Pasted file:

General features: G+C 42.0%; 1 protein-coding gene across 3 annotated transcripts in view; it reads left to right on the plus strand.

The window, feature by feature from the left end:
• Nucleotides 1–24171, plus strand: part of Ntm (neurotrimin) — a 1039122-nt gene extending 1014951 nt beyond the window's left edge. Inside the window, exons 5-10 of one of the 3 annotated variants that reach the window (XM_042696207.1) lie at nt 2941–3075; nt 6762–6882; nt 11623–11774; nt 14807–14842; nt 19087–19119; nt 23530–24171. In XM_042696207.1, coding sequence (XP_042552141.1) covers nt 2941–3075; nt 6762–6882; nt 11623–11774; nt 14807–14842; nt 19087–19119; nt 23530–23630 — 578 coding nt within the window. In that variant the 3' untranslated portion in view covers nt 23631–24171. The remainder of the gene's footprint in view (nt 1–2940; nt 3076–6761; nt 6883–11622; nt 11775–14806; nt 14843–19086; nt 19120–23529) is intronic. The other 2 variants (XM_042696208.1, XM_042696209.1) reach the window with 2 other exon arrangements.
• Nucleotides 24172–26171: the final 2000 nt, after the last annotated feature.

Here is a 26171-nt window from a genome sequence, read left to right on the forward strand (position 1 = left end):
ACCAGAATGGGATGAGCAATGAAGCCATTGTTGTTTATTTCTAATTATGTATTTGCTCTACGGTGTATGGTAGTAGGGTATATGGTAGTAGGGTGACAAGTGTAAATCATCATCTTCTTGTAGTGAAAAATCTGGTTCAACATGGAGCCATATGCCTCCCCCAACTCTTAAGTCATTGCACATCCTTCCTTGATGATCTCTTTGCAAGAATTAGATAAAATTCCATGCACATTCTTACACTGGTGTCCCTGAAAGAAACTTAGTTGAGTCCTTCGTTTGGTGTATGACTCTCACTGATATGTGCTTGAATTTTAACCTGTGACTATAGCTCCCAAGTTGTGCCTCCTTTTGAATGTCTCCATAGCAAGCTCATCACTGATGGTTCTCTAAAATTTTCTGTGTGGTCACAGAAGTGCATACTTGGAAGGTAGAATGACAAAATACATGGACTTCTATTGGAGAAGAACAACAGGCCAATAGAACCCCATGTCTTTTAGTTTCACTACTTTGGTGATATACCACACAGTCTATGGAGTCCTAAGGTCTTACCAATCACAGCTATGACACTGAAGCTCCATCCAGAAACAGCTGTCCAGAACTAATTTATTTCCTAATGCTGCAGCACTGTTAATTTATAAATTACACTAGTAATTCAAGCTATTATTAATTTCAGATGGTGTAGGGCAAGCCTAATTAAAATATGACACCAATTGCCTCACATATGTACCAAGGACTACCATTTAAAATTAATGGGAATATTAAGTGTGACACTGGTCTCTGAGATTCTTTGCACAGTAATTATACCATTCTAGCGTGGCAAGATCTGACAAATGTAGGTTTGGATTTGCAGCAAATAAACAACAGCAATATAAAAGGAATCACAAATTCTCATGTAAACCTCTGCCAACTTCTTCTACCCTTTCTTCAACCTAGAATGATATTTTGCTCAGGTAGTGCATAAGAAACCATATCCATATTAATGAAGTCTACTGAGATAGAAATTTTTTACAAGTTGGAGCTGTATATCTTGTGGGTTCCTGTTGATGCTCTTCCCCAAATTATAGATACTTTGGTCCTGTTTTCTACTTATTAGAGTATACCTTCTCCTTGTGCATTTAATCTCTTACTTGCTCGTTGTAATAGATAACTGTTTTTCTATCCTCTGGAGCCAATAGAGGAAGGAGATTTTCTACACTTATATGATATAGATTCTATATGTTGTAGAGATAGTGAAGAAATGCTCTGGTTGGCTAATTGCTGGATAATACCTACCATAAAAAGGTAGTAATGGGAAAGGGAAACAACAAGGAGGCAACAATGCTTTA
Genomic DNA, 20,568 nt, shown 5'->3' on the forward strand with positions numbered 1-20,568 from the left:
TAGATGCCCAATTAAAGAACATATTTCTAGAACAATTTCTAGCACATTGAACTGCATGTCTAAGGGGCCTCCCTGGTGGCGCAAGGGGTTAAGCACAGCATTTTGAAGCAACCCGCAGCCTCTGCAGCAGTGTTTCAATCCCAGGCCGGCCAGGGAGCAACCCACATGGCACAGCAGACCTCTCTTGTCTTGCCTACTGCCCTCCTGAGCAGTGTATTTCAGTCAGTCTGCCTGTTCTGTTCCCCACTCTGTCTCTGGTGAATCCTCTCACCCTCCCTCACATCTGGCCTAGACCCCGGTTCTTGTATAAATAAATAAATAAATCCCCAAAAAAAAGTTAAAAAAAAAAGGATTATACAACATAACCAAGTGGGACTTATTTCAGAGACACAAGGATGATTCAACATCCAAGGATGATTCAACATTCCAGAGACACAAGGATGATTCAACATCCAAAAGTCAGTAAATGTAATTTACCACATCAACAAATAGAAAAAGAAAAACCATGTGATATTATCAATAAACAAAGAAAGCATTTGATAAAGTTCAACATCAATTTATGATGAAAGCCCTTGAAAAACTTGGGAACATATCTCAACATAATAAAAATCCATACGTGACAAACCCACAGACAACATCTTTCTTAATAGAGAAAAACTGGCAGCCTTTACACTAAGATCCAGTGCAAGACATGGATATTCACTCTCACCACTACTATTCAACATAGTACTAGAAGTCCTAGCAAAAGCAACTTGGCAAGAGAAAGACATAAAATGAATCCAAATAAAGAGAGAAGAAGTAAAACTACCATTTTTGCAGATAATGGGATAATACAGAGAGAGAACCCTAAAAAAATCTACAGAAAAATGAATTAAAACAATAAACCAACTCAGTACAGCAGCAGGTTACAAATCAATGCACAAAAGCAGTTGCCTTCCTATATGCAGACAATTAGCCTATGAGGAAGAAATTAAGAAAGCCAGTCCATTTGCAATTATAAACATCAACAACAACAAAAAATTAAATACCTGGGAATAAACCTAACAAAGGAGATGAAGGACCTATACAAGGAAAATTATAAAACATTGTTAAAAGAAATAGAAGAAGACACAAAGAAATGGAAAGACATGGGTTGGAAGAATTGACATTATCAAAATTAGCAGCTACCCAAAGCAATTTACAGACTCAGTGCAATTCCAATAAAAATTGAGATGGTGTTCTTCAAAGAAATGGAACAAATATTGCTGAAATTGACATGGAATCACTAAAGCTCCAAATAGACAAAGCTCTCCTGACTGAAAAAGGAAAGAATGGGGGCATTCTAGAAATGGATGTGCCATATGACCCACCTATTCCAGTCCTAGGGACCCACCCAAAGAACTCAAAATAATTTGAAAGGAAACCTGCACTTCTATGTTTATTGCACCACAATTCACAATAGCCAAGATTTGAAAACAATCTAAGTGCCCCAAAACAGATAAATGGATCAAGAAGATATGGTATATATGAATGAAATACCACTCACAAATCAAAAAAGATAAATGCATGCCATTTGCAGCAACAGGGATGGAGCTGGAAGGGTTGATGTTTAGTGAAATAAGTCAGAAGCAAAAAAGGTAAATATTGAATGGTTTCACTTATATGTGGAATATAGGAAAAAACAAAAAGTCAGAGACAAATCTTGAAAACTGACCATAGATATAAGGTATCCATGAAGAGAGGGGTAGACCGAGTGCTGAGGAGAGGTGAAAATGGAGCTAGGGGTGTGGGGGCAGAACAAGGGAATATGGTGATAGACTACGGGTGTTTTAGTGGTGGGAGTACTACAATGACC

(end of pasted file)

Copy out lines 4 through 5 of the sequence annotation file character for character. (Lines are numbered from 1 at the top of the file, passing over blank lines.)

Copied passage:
• Nucleotides 24172–26171: the final 2000 nt, after the last annotated feature.

Here is a 26171-nt window from a genome sequence, read left to right on the forward strand (position 1 = left end):